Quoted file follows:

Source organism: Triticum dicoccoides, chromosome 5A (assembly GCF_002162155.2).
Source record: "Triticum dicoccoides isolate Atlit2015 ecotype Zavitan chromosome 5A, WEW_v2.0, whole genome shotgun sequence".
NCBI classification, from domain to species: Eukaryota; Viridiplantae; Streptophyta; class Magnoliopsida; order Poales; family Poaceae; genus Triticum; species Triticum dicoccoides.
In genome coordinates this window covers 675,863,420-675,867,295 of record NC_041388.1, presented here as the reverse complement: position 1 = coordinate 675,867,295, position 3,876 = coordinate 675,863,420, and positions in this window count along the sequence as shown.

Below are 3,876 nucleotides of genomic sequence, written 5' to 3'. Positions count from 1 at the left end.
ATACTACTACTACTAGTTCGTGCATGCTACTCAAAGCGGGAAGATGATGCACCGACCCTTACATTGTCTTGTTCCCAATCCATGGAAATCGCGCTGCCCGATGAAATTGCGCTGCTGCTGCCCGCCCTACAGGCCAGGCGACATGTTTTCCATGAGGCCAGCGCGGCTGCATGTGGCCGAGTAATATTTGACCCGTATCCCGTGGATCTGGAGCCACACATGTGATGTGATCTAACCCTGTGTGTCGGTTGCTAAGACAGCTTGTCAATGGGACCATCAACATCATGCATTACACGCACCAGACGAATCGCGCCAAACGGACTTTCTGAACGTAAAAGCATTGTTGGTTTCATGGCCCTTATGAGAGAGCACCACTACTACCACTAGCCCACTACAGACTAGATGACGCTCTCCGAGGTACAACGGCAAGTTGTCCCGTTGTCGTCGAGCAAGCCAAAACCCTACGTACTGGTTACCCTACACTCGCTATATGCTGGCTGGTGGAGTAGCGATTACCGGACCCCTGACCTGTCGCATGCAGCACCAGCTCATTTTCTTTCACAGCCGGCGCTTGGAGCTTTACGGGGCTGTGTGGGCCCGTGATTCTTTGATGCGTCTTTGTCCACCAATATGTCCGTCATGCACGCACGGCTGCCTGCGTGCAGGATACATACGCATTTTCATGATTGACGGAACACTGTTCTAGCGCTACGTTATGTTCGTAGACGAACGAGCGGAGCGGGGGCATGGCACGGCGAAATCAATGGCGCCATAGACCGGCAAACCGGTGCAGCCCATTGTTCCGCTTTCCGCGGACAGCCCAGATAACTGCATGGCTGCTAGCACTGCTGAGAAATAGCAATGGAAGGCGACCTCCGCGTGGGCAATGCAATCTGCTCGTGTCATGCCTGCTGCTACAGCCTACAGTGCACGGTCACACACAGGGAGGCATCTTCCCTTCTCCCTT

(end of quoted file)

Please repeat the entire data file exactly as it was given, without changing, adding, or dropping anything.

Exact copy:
Source organism: Triticum dicoccoides, chromosome 5A (assembly GCF_002162155.2).
Source record: "Triticum dicoccoides isolate Atlit2015 ecotype Zavitan chromosome 5A, WEW_v2.0, whole genome shotgun sequence".
NCBI classification, from domain to species: Eukaryota; Viridiplantae; Streptophyta; class Magnoliopsida; order Poales; family Poaceae; genus Triticum; species Triticum dicoccoides.
In genome coordinates this window covers 675,863,420-675,867,295 of record NC_041388.1, presented here as the reverse complement: position 1 = coordinate 675,867,295, position 3,876 = coordinate 675,863,420, and positions in this window count along the sequence as shown.

Below are 3,876 nucleotides of genomic sequence, written 5' to 3'. Positions count from 1 at the left end.
ATACTACTACTACTAGTTCGTGCATGCTACTCAAAGCGGGAAGATGATGCACCGACCCTTACATTGTCTTGTTCCCAATCCATGGAAATCGCGCTGCCCGATGAAATTGCGCTGCTGCTGCCCGCCCTACAGGCCAGGCGACATGTTTTCCATGAGGCCAGCGCGGCTGCATGTGGCCGAGTAATATTTGACCCGTATCCCGTGGATCTGGAGCCACACATGTGATGTGATCTAACCCTGTGTGTCGGTTGCTAAGACAGCTTGTCAATGGGACCATCAACATCATGCATTACACGCACCAGACGAATCGCGCCAAACGGACTTTCTGAACGTAAAAGCATTGTTGGTTTCATGGCCCTTATGAGAGAGCACCACTACTACCACTAGCCCACTACAGACTAGATGACGCTCTCCGAGGTACAACGGCAAGTTGTCCCGTTGTCGTCGAGCAAGCCAAAACCCTACGTACTGGTTACCCTACACTCGCTATATGCTGGCTGGTGGAGTAGCGATTACCGGACCCCTGACCTGTCGCATGCAGCACCAGCTCATTTTCTTTCACAGCCGGCGCTTGGAGCTTTACGGGGCTGTGTGGGCCCGTGATTCTTTGATGCGTCTTTGTCCACCAATATGTCCGTCATGCACGCACGGCTGCCTGCGTGCAGGATACATACGCATTTTCATGATTGACGGAACACTGTTCTAGCGCTACGTTATGTTCGTAGACGAACGAGCGGAGCGGGGGCATGGCACGGCGAAATCAATGGCGCCATAGACCGGCAAACCGGTGCAGCCCATTGTTCCGCTTTCCGCGGACAGCCCAGATAACTGCATGGCTGCTAGCACTGCTGAGAAATAGCAATGGAAGGCGACCTCCGCGTGGGCAATGCAATCTGCTCGTGTCATGCCTGCTGCTACAGCCTACAGTGCACGGTCACACACAGGGAGGCATCTTCCCTTCTCCCTT